Project description:Tumor hypoxia, acidosis, and excessive reactive oxygen species (ROS) were the main characteristics of the bladder tumor microenvironment (TME), and abnormal TME led to autophagy activation, which facilitated cancer cell proliferation. The therapeutic efficacy of autophagy inhibitors might also be impeded by abnormal TME. To address these issues, we proposed a new strategy that utilized manganese dioxide (MnO2) nanoparticles to optimize the abnormal TME and revitalize autophagy inhibitors, and both oxygenation and autophagy inhibition may sensitize the tumor cells to radiation therapy. Methods: By taking advantage of the strong affinity between negatively charged MnO2 and positively charged chloroquine (CQ), the nanoparticles were fabricated by integrating MnO2 and CQ in human serum albumin (HSA)-based nanoplatform (HSA-MnO2-CQ NPs). Results: HSA-MnO2-CQ NPs NPs efficiently generated O2 and increased pH in vitro after reaction with H+/H2O2 and then released the encapsulated CQ in a H+/H2O2 concentration-dependent manner. The NPs restored the autophagy-inhibiting activity of chloroquine in acidic conditions by increasing its intracellular uptake, and markedly blocked hypoxia-induced autophagic flux. In vivo studies showed the NPs improved pharmacokinetic behavior of chloroquine and effectively accumulated in tumor tissues. The NPs exhibited significantly decreased tumor hypoxia areas and increased tumor pH, and had remarkable autophagy inhibition efficacy on bladder tumors. Finally, a significant anti-tumor effect achieved by the enhanced autophagy inhibition and radiation sensitization. Conclusions: HSA-MnO2-CQ NPs synergistically regulated the abnormal TME and inhibited autophagic flux, and effectively sensitized radiation therapy to treat bladder cancers.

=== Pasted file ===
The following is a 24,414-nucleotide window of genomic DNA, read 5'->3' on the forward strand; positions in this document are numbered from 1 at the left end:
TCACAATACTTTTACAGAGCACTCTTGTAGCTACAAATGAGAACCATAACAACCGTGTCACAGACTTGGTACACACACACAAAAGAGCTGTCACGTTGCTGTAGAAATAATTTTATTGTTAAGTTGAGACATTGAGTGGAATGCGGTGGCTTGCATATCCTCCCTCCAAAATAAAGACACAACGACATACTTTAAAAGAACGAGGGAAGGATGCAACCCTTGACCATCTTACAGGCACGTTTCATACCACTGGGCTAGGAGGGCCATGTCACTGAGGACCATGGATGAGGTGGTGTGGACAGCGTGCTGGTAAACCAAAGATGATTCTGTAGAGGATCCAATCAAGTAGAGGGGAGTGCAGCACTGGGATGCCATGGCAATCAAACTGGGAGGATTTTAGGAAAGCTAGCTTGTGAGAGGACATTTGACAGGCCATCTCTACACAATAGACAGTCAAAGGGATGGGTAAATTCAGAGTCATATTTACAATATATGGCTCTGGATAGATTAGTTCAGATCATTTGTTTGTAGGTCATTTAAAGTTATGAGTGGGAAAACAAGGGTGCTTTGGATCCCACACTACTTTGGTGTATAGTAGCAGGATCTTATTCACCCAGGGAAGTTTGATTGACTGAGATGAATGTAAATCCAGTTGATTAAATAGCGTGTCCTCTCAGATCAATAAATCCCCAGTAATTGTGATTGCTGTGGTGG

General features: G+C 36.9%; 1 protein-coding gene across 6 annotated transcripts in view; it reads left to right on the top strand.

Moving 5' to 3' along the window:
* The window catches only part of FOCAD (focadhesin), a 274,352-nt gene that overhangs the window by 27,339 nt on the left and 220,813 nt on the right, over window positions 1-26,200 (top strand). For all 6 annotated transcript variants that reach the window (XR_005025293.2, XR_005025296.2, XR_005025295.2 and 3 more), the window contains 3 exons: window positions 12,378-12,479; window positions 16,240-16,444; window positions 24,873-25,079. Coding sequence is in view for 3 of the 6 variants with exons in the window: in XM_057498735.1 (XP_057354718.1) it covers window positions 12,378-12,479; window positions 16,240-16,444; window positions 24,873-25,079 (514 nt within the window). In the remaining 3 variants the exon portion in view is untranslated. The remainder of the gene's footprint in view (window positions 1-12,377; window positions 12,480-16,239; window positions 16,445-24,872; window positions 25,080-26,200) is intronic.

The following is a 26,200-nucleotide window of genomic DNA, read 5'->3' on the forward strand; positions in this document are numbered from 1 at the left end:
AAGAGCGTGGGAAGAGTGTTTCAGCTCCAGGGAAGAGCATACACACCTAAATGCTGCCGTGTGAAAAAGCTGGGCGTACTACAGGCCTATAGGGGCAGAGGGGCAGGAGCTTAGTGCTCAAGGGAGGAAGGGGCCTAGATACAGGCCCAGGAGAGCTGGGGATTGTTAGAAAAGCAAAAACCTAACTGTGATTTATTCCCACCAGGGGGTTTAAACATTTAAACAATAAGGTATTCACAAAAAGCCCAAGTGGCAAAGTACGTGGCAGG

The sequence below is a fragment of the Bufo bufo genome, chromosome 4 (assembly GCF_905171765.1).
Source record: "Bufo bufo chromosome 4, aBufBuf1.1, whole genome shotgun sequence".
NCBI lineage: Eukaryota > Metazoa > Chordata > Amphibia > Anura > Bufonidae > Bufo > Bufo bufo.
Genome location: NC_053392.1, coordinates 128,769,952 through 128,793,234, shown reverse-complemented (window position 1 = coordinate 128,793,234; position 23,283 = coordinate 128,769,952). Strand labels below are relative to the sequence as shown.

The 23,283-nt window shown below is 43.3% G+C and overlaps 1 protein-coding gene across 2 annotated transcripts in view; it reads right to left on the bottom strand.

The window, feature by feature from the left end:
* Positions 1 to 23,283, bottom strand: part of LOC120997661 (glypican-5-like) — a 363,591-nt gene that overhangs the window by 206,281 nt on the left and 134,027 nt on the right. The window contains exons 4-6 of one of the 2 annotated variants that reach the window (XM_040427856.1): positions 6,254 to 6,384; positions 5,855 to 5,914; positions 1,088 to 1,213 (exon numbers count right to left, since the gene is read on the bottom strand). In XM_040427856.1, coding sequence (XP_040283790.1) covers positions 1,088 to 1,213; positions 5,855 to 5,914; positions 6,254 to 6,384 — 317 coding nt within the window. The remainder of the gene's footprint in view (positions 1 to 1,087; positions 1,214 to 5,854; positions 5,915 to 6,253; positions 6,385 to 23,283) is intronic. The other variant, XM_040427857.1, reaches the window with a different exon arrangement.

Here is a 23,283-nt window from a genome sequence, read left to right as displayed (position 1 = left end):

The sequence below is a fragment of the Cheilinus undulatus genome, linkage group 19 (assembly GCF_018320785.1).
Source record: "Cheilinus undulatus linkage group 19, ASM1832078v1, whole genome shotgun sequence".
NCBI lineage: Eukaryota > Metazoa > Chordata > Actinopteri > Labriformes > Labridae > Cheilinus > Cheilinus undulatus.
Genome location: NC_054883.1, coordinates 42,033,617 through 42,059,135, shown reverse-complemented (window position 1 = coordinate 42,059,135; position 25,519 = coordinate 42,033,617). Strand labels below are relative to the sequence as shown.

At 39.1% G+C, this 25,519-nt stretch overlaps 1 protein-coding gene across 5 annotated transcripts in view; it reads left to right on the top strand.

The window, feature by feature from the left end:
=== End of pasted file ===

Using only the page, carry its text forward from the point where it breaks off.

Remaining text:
Project description:Immunotherapy (IMT) is now a core component of cancer treatment, however, many patients do not respond to these novel therapies. Investigating the resistance mechanisms behind this differential response is now a critical area of research. Immune-based therapies, particularly immune checkpoint inhibitors (ICI), rely on a robust infiltration of T-cells into the tumor microenvironment (TME) for an effective response. While early efforts relied on quantifying tumor infiltrating lymphocytes (TIL) in the TME, characterizing the functional quality and degree of TIL exhaustion correlates more strongly with ICI response. Even with sufficient TME infiltration, immune cells face a harsh metabolic environment that can significantly impair effector function. These tumor-mediated metabolic perturbations include hypoxia, oxidative stress, and metabolites of cellular energetics. Primarily through HIF-1-dependent processes, hypoxia invokes an immunosuppressive phenotype via altered molecular markers, immune cell trafficking, and angiogenesis. Additionally, oxidative stress can promote lipid peroxidation, ER stress, and Treg dysfunction, all associated with immune dysregulation. Finally, the metabolic byproducts of lipids, amino acids, glucose, and cellular energetics are associated with immunosuppression and ICI resistance. This review will explore these biochemical pathways linked to immune cell dysfunction in the TME and highlight potential adjunctive therapies to be used alongside current IMT.